The second option was to avoid the quasi-federal option by relying on massive austerity for the eurozone’s most depressed member states, accompanied by equally massive quantitative easing favouring the least depressed parts of the monetary union. This was the option that was adopted, with the cruel treatment of the eurozone’s most bankrupt member, Greece, intended to signal this choice to the other member states.

The result was that the euro was saved at the expense of a permanent stagnation in aggregate investment across Europe, along with deepening rifts between the EU’s north and south (with new east and west rifts developing, too). Meanwhile, the US is on a public investment spree that lures Europe’s industrial conglomerates stateside, thus deepening the EU’s investment gap. Unsurprisingly, the EU, despite its Green Deal pronouncements, cannot fund its own green transition, let alone Ukraine’s post-war recovery.

Today, the danger is not that Europe’s policymakers will double down with more fiscal austerity. Their preferred weapon of contraction nowadays is monetary policy. Having erred once in shunning a bold progressive monetary policy that would have averted the recent bout of inflation, they are now tightening too much and for too long. The result is that an already disjointed monetary union, on the verge of recession in the midst of stubborn inflation (despite the rapidly shrinking money supply), is falling behind China and the US.

The cause of all this is structural. Contractionary, and thus debilitating, austerity remains hard-wired into Europe’s current institutional framework – a fact that stops governments of all political shades from trying out different policy agendas. Europe’s unfinished architecture of integration prohibits experimentation with the kind of industrial policy the US is now pursuing (under the Inflation Reduction Act and the Chips and Science Act) or with other agendas.

Sure enough, the German government is departing from EU orthodoxy, by channelling vast public funds into aiding its floundering industrial model. But it does so at the cost of wrecking the single market and the commitment (more theoretical than actual) to a pan-European level playing field. Expect a backlash soon from EU member states that cannot match German subsidies, especially those that cannot protect their industries by devaluation.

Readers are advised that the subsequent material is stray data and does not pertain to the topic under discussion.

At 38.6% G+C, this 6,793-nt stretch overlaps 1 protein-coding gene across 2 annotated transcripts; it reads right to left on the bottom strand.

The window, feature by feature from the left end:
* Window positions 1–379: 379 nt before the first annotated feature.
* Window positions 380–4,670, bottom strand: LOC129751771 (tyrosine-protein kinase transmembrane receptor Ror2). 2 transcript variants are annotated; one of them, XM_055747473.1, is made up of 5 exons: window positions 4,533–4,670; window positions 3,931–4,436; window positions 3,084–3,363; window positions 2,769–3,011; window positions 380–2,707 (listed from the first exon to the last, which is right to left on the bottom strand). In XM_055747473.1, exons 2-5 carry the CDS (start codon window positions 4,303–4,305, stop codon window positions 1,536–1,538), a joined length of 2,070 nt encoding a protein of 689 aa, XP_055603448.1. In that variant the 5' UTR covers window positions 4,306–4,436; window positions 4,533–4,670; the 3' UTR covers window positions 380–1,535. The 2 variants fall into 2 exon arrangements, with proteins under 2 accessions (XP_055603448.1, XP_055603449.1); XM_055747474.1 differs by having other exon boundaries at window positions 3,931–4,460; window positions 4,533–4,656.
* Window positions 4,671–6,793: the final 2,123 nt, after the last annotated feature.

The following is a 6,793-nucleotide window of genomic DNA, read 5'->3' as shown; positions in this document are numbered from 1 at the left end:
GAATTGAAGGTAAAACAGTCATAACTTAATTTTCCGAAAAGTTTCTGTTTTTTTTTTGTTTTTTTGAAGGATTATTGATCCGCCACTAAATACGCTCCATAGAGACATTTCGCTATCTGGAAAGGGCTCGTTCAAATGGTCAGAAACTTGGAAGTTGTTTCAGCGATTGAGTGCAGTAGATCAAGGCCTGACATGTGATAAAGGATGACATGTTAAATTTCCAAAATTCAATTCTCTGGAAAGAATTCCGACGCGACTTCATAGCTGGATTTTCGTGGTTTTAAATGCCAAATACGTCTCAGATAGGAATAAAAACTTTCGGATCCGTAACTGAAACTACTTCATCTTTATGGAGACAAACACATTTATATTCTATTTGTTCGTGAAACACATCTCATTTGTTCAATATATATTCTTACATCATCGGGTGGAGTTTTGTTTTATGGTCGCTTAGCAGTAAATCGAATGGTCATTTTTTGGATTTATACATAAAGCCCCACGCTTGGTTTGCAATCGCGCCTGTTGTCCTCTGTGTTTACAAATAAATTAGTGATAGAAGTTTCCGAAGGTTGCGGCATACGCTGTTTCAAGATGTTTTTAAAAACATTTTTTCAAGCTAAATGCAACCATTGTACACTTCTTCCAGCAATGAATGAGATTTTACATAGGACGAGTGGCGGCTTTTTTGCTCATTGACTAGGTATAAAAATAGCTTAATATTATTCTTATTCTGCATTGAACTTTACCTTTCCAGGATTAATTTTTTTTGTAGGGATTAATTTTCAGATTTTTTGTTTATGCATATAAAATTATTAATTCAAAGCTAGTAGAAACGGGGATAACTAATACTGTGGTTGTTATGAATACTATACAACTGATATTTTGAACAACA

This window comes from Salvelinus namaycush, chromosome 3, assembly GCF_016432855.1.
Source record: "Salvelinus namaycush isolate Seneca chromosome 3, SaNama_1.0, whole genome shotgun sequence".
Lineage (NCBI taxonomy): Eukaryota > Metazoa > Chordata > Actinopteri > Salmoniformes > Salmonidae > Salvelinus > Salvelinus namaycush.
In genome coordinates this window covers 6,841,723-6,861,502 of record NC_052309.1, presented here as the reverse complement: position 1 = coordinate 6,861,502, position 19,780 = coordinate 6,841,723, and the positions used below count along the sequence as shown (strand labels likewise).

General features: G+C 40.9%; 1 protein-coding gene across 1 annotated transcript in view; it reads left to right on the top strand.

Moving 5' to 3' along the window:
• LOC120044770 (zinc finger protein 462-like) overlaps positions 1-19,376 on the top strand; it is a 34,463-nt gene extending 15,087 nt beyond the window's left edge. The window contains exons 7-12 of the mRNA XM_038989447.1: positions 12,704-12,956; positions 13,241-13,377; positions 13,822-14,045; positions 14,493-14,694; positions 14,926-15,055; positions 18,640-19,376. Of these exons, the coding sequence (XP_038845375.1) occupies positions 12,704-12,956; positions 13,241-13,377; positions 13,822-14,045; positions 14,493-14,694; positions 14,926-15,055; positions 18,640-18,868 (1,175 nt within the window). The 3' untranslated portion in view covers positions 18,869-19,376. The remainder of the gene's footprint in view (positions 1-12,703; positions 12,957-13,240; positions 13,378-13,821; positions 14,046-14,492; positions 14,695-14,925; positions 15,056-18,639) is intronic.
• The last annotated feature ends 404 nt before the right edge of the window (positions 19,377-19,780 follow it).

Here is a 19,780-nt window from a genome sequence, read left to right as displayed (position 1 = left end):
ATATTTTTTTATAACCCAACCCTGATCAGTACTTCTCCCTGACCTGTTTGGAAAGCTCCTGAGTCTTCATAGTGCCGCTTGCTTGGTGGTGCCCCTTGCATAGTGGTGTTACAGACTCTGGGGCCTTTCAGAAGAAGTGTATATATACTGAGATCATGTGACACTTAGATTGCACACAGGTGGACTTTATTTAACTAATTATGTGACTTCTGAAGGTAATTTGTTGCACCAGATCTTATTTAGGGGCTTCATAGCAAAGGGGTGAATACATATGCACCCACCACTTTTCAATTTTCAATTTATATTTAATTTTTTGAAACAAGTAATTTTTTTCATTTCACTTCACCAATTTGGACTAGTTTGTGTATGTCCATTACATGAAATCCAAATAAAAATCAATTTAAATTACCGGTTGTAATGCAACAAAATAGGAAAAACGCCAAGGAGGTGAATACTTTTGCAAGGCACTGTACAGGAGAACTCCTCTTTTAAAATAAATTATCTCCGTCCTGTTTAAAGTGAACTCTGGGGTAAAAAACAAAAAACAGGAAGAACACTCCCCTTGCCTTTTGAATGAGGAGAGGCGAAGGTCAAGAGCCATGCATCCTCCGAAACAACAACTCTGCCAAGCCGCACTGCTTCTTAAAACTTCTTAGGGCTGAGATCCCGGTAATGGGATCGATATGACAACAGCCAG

EU cheerleaders celebrate the survival of the euro, the fact that public debt is no longer the threat it was, and, crucially, that their mercantilist business model remains intact. Deep down, they understand that they owe this small miracle to those who worked hard at the European Central Bank (despite the Bundesbank’s fierce opposition) to crank up the ECB’s printing presses and unleash torrents of euros to prevent a Greece-style outcome in Italy.

But it has come at a steep price: Europe’s permanent stagnation and continuing fragmentation. Europe’s monetary union remains disastrously incomplete, lacking the political and fiscal union necessary to make it work; worse, 15 years of malaise have deepened the impasse. We Europeans must either brace ourselves for secular decline, forced upon us by our problematic currency, or do something about it. A structural problem demands a political solution.

Yanis Varoufakis is a professor of economics at the University of Athens, the leader of the MeRA25 party and a former finance minister of Greece.

Copyright: Project Syndicate